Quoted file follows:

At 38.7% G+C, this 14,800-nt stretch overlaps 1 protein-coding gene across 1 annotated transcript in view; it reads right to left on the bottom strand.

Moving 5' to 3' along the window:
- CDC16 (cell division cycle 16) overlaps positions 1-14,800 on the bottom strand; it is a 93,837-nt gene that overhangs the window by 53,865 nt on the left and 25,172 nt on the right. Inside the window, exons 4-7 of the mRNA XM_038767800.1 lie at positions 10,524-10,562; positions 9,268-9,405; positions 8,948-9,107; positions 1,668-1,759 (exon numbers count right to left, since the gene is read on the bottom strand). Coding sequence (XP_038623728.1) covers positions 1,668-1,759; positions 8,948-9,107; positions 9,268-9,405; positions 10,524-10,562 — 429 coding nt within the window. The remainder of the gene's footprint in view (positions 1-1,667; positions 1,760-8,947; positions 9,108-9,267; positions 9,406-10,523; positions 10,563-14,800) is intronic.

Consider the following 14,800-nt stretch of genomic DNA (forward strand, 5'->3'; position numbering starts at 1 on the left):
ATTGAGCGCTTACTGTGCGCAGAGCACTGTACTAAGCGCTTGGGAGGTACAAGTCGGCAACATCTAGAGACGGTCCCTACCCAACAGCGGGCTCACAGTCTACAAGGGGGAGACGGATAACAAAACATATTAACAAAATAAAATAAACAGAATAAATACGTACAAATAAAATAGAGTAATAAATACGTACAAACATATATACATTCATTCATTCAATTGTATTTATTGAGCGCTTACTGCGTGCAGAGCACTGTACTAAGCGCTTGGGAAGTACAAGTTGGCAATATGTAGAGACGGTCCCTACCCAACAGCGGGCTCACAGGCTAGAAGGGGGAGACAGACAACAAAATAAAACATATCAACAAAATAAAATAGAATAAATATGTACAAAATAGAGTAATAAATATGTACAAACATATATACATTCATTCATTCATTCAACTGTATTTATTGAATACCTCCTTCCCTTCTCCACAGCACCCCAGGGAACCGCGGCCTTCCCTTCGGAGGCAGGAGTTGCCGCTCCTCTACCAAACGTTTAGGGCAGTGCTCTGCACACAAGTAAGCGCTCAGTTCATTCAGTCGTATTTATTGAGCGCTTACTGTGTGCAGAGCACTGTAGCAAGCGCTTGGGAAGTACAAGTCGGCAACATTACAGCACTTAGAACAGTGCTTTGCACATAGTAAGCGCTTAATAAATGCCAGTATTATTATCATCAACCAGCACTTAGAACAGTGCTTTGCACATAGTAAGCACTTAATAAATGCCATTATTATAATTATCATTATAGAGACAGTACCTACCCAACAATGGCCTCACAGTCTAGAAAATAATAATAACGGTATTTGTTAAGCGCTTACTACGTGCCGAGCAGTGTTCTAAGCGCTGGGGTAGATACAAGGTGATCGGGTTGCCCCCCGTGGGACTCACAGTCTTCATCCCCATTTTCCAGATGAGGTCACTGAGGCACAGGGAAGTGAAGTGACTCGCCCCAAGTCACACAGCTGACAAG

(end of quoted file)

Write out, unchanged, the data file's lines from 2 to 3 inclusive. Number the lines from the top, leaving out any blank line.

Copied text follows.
Moving 5' to 3' along the window:
- CDC16 (cell division cycle 16) overlaps positions 1-14,800 on the bottom strand; it is a 93,837-nt gene that overhangs the window by 53,865 nt on the left and 25,172 nt on the right. Inside the window, exons 4-7 of the mRNA XM_038767800.1 lie at positions 10,524-10,562; positions 9,268-9,405; positions 8,948-9,107; positions 1,668-1,759 (exon numbers count right to left, since the gene is read on the bottom strand). Coding sequence (XP_038623728.1) covers positions 1,668-1,759; positions 8,948-9,107; positions 9,268-9,405; positions 10,524-10,562 — 429 coding nt within the window. The remainder of the gene's footprint in view (positions 1-1,667; positions 1,760-8,947; positions 9,108-9,267; positions 9,406-10,523; positions 10,563-14,800) is intronic.